The U.S. market
In the 1960s, Lintas finally found a suitable partner for its entry into the U.S. market. Sullivan, Stauffer, Colwell & Bayles, formed in 1946, began a cooperative relationship with Lintas in 1962. In June 1967, Lintas and SSC&B announced a joint venture to be called SSC&B-Lintas International headquartered in London. The agreement made each agency's services available to the other and provided Lintas with a U.S. presence for the first time in its history.
Although its name was little known in the U.S., Lintas had global billings of approximately $96 million by 1970 (about 80% of which were still linked to Unilever), making it one of the largest European agencies. SSC&B's U.S. billings for 1970 were reported at around $122 million, which as well as Lever Brothers billings also included Lipton, another Unilever subsidiary. In February 1970, SSC&B bought a 49% stake of SSC&B-Lintas International, with 51% remaining with Unilever. The deal created the world's No. 7 advertising agency.
SSC&B reportedly planned to acquire the remaining 51% in the future; however, throughout the 1970s an unexpected reversal of fortunes occurred. By 1977, Lintas was contributing billings of more than $550 million, while SSC&B's U.S. business had grown only by about 34%, giving the U.S. office billings of $163 million. For Lintas, which expected to benefit from SSC&B's new-business growth among clients with international needs, this was a disappointment. SSC&B was also losing Lever Brothers business to McCann-Erickson. There were rumors that Lintas was looking for a way out of a relationship that was not performing.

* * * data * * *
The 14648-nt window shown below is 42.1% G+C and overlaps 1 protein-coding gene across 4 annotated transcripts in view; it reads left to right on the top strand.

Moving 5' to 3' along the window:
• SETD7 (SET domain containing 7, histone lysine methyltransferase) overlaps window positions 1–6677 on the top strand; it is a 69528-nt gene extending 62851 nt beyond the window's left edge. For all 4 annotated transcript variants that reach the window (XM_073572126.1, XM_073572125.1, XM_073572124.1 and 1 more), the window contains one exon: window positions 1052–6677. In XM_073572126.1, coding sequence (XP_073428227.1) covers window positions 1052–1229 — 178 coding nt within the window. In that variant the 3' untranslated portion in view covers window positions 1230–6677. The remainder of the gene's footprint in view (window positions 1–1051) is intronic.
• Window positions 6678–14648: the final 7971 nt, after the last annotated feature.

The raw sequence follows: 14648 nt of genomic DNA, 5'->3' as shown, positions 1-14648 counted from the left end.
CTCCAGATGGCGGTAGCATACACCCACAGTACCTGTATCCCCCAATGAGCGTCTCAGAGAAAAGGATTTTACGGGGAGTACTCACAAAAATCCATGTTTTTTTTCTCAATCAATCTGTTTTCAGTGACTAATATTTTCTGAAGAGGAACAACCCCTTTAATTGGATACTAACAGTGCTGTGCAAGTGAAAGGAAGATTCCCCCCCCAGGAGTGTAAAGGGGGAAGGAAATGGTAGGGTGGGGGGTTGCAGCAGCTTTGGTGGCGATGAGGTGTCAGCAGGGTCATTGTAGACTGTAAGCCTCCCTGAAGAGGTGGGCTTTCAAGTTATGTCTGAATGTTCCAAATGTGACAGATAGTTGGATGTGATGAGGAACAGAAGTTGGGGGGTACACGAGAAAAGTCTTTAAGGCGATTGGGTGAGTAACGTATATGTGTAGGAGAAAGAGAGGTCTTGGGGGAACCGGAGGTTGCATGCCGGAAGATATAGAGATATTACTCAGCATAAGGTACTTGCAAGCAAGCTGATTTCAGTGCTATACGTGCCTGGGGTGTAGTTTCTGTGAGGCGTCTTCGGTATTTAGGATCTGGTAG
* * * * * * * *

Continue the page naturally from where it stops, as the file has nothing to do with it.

As the number of mergers and acquisitions increased throughout the 1970s, Interpublic Group of Cos. emerged as the most important buyer. Late in the decade, Interpublic Chairman Philip Geier, perhaps at Unilever's suggestion, began to consider ways in which the international Lintas network might fit into the Interpublic structure. After nearly a year of negotiations, in September 1979, Interpublic formally acquired SSC&B, whose most valuable asset by then was its 49% share of SSC&B-Lintas International. In 1982, when Interpublic finally acquired the remaining 51% Lintas stake from Unilever, cutting all Lintas ownership ties to its founding parent. The name was changed in 1981 from SSC&B-Lintas International to SSC&B: Lintas Worldwide.